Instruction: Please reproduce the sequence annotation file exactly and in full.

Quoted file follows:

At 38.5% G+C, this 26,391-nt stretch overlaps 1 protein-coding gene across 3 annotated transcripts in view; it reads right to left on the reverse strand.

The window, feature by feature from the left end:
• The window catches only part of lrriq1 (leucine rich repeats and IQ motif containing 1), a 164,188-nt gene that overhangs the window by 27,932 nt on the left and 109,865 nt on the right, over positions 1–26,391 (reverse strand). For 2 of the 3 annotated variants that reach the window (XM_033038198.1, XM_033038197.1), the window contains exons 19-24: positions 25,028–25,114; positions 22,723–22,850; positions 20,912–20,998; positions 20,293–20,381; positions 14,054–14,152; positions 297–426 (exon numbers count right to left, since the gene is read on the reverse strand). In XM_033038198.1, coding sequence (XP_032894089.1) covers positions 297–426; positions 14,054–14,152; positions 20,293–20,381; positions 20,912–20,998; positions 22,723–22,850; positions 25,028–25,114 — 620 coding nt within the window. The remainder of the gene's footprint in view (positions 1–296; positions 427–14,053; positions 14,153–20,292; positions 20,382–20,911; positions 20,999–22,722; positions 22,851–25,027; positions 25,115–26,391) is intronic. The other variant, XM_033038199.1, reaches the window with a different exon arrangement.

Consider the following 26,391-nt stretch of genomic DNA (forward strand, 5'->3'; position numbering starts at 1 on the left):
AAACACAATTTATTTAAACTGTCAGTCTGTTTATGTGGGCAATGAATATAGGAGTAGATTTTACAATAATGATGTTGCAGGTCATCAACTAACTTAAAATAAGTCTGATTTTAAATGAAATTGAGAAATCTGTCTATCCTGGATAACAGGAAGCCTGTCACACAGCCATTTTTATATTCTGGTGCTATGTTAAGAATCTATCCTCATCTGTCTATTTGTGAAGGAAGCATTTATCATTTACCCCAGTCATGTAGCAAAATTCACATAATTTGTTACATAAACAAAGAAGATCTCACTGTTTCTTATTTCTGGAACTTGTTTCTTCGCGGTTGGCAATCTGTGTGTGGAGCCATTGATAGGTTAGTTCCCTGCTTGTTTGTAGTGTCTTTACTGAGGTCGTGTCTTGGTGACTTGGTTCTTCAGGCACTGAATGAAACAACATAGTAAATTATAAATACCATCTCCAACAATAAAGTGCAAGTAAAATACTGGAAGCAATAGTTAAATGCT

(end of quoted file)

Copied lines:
At 38.5% G+C, this 26,391-nt stretch overlaps 1 protein-coding gene across 3 annotated transcripts in view; it reads right to left on the reverse strand.

The window, feature by feature from the left end:
• The window catches only part of lrriq1 (leucine rich repeats and IQ motif containing 1), a 164,188-nt gene that overhangs the window by 27,932 nt on the left and 109,865 nt on the right, over positions 1–26,391 (reverse strand). For 2 of the 3 annotated variants that reach the window (XM_033038198.1, XM_033038197.1), the window contains exons 19-24: positions 25,028–25,114; positions 22,723–22,850; positions 20,912–20,998; positions 20,293–20,381; positions 14,054–14,152; positions 297–426 (exon numbers count right to left, since the gene is read on the reverse strand). In XM_033038198.1, coding sequence (XP_032894089.1) covers positions 297–426; positions 14,054–14,152; positions 20,293–20,381; positions 20,912–20,998; positions 22,723–22,850; positions 25,028–25,114 — 620 coding nt within the window. The remainder of the gene's footprint in view (positions 1–296; positions 427–14,053; positions 14,153–20,292; positions 20,382–20,911; positions 20,999–22,722; positions 22,851–25,027; positions 25,115–26,391) is intronic. The other variant, XM_033038199.1, reaches the window with a different exon arrangement.

Consider the following 26,391-nt stretch of genomic DNA (forward strand, 5'->3'; position numbering starts at 1 on the left):
AAACACAATTTATTTAAACTGTCAGTCTGTTTATGTGGGCAATGAATATAGGAGTAGATTTTACAATAATGATGTTGCAGGTCATCAACTAACTTAAAATAAGTCTGATTTTAAATGAAATTGAGAAATCTGTCTATCCTGGATAACAGGAAGCCTGTCACACAGCCATTTTTATATTCTGGTGCTATGTTAAGAATCTATCCTCATCTGTCTATTTGTGAAGGAAGCATTTATCATTTACCCCAGTCATGTAGCAAAATTCACATAATTTGTTACATAAACAAAGAAGATCTCACTGTTTCTTATTTCTGGAACTTGTTTCTTCGCGGTTGGCAATCTGTGTGTGGAGCCATTGATAGGTTAGTTCCCTGCTTGTTTGTAGTGTCTTTACTGAGGTCGTGTCTTGGTGACTTGGTTCTTCAGGCACTGAATGAAACAACATAGTAAATTATAAATACCATCTCCAACAATAAAGTGCAAGTAAAATACTGGAAGCAATAGTTAAATGCT